On the Scottish Budget, Tax, Arts and Housing
The Scottish Budget was a mixed bag of bewildering figures as the DFM Shona Robison tried to juggle spending commitments, financial aspirations and legitimate claims on the public purse with a large black hole. Some lauded it. The Scottish Greens pointed out that among today’s key announcements were:
- £4.7 billion of total investment in climate and nature
- A £1 billion increase to social security spending, now totalling £6.3 billion
- Almost £360 million for warmer, greener homes
- Extension of the trial removing peak fares from Scotrail
- Scrapping school meal debt and the further expansion of free school meals
- Record funding of £220 million for walking, wheeling and cycling
The much heralded Income Tax rise (the creation of a new income tax rate at £75,000-£125,000) brought the inevitable shrieks of despair and denouncement. Humza Yousaf pointed out that it was supported by the: STUC, The Poverty Alliance, The Child Poverty Action Group and Oxfam. Others such as Merryn of ‘Nicola Sturgeon Stole My Skiiing Holiday‘ fame were less positive:
And… Scotland is not open for business. https://t.co/XXTwq23i2E
— Merryn Somerset Webb (@MerrynSW) December 19, 2023
The meltdown was continued across all of the Unionist commentariat. Andrew Neil claimed that people earning £75k or more were not in fact ‘rich’ at all. Others predicted a ‘brain drain’ Rishi Sunak asked for an explanation.
The Daily Record’s Political Editor Paul Hutcheon said: “Shona Robison’s Budget was the most disastrous in the history of devolution.” Others were less positive. Euan McColm said the “SNP had run out of ideas“.
The fact is that the rise in Income Tax will raise a significant if not game-changing amount of money, but it is far more useful as a point of principle and a marker than anything else. It is progressive taxation, if the Council Tax freeze (also announced) is not.
Scotland now has six tax bands
STARTER RATE (19%) £12,571 – £14,876
BASIC RATE (20%) £14,877 – £26,561
INTERMEDIATE RATE (21%) £26,562 – £43,662
HIGHER RATE (42%) £43,663 – £75,000
ADVANCED RATE (45%) £75,001 – £125,140
TOP RATE (48%) Above £125,140
— BBC Scotland News (@BBCScotlandNews) December 19, 2023
The logic around the denunciation of the tax rise are difficult to follow but they go something like this. First anyone earning £75k or more isn’t REALLY rich, and if they are they’ll find ways to avoid paying tax because they’re so clever. Second many of them aren’t from here so they’ll just return to England (or wherever). The code here is that Scots aren’t really successful or high-earners. The third is that its essential to attract ‘high earners’ (who also aren’t really high earners remember?). Also this won’t work because hardly anyone earns that much (but also its essential to attract more people at this rate …). Follow this if you can.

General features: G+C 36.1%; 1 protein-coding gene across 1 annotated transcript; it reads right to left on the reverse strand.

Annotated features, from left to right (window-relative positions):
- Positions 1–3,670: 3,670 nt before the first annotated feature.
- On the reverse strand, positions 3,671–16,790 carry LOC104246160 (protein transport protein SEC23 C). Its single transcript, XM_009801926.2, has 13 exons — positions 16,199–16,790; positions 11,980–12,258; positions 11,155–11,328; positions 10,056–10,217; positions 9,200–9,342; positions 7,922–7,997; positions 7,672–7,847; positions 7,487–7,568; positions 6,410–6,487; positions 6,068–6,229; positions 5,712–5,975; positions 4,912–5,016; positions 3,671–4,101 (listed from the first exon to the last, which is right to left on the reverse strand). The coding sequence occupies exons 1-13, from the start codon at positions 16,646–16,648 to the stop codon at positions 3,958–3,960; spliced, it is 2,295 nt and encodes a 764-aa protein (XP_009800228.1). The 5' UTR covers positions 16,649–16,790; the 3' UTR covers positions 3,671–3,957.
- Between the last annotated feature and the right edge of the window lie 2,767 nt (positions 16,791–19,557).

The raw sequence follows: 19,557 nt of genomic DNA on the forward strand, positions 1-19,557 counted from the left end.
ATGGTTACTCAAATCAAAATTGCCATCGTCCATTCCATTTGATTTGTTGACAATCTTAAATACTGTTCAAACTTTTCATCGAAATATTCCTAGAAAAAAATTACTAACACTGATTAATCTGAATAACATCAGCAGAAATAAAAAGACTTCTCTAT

If the scrapping of the school meal debt and its further expansion are to be welcomed, other announcements are not to be. Slashing the house-building budget at a time of an unprecedented housing crisis is an unforgivable act of folly.
… and the rise in the Scottish Child Payment to £26.70 (up from £25 per week) is also to be welcomed but is also nowhere near what was promised by Humza previously (he promised during the leadership election to raise the Scottish Child Payment to £30 a week). And while its true that poverty campaigners and think-tanks have called the child payments scheme a ‘game changer’ they have also said it needs to be nearer £40 per week to do its job.
And finally the announcement of the funding for the arts Angus Robertson (Secretary for the Constitution, External Affairs & Culture) claimed: “Positive news for the Scottish culture and arts sector, increasing funding by £15.8m and aiming for a further £25m on the way to raising culture spending by £100m”.
But this is very confusing. Earlier this year, as the arts journalist Brian Ferguson explained: “At least £6.6m of this isn’t increased funding at all, it’s the restoration of Creative Scotland’s 10% cut, which was revealed a year ago, dropped in the spring, reinstated in September & now presented as “increased investment.”
We are now faced with a situation where up to a third of Creative Scotland’s Regularly Funded Organisations are at serious risk of insolvency in the short term, and over half are financially weak (requiring redundancies or other cost savings).
Not only does this make no sense to the vibrant but struggling Scottish arts scene, which are a huge boost to the economy, it makes no sense within the SNP’s own view of the world. The ‘soft power’ of a connected arts and cultural sector that connects literature, playwriting, screenwriting with theatre tv and film industries is universally acknowledged – and can be seen across the water in Ireland where investment brings huge awards.
The budget is a microcosm of the dilemma of devolution, and the failures and successes of the present government. It speaks to their good instincts and limitations and the predicament we inhabit. For the positives they have outlined they should be applauded and for the narrowness and frankly reactionary policy decisions they should be castigated. We don’t (nobody does) have all of the details as yet, when we do we’ll have a follow up on all of this.